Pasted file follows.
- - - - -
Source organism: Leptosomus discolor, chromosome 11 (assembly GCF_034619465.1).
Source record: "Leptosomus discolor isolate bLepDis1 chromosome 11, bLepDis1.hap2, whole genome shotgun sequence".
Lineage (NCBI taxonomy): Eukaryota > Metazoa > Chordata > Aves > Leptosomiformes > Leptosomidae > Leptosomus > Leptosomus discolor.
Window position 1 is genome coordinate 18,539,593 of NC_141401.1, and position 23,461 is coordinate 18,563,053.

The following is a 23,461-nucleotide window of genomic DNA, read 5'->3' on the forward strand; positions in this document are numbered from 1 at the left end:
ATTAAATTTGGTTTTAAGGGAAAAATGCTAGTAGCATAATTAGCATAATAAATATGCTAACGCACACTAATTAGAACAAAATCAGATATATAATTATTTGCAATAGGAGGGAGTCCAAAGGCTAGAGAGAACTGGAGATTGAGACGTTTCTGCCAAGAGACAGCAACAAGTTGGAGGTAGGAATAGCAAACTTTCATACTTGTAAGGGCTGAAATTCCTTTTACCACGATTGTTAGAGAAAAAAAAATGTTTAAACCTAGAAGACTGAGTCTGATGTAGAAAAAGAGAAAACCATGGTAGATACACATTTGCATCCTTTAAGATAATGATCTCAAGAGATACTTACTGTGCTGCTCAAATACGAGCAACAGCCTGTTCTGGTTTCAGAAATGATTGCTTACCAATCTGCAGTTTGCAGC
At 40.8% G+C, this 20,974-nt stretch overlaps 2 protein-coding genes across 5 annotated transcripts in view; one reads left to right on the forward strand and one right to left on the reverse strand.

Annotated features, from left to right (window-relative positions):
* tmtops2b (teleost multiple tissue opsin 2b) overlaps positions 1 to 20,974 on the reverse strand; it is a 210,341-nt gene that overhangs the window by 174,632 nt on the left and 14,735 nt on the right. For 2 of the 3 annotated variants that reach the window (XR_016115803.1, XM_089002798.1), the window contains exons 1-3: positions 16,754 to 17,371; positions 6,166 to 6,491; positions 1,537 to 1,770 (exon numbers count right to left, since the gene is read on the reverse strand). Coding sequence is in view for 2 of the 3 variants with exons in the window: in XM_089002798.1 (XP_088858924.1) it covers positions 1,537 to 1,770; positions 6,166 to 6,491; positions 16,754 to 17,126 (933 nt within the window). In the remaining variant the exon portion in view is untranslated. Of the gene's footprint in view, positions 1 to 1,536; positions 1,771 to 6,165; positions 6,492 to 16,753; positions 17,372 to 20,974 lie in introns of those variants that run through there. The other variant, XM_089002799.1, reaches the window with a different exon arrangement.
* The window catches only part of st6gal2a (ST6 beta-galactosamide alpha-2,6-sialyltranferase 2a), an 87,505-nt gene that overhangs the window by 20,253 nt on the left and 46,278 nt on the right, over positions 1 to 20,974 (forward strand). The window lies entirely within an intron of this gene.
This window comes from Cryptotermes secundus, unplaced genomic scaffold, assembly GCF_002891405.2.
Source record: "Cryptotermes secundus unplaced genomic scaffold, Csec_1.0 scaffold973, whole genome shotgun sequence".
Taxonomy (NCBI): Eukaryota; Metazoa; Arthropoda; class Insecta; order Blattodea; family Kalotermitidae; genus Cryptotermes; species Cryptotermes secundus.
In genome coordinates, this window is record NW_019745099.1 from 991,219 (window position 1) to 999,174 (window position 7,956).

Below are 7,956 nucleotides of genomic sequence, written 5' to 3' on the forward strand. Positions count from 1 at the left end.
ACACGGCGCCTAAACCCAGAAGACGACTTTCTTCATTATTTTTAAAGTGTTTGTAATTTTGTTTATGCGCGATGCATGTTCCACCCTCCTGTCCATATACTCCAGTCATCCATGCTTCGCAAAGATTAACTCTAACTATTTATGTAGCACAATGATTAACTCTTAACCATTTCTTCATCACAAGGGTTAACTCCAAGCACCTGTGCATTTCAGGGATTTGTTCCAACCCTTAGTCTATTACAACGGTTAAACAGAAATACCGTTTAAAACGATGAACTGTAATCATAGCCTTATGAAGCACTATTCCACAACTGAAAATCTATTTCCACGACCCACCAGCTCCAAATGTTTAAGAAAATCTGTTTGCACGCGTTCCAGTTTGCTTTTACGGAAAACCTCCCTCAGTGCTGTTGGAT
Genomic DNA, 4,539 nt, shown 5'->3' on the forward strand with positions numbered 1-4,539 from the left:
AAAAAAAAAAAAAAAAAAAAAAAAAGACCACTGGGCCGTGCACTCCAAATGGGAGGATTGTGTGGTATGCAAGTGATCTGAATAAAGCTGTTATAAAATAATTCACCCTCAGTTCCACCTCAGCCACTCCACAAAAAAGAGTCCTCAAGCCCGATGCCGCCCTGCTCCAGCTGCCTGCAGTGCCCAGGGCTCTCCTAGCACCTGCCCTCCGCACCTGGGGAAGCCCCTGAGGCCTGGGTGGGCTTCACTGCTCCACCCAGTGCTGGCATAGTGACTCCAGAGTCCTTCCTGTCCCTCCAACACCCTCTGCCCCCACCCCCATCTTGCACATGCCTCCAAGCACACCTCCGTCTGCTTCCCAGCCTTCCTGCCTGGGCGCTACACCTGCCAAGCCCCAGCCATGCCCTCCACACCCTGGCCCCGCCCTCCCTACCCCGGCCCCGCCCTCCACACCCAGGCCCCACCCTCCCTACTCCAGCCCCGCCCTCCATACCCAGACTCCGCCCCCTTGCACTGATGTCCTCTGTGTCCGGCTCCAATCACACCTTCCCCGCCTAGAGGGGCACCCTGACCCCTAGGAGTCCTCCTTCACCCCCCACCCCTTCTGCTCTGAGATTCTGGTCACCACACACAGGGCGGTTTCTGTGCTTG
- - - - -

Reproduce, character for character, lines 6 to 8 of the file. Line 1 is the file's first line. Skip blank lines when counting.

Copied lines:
ATTAAATTTGGTTTTAAGGGAAAAATGCTAGTAGCATAATTAGCATAATAAATATGCTAACGCACACTAATTAGAACAAAATCAGATATATAATTATTTGCAATAGGAGGGAGTCCAAAGGCTAGAGAGAACTGGAGATTGAGACGTTTCTGCCAAGAGACAGCAACAAGTTGGAGGTAGGAATAGCAAACTTTCATACTTGTAAGGGCTGAAATTCCTTTTACCACGATTGTTAGAGAAAAAAAAATGTTTAAACCTAGAAGACTGAGTCTGATGTAGAAAAAGAGAAAACCATGGTAGATACACATTTGCATCCTTTAAGATAATGATCTCAAGAGATACTTACTGTGCTGCTCAAATACGAGCAACAGCCTGTTCTGGTTTCAGAAATGATTGCTTACCAATCTGCAGTTTGCAGC
At 40.8% G+C, this 20,974-nt stretch overlaps 2 protein-coding genes across 5 annotated transcripts in view; one reads left to right on the forward strand and one right to left on the reverse strand.

Annotated features, from left to right (window-relative positions):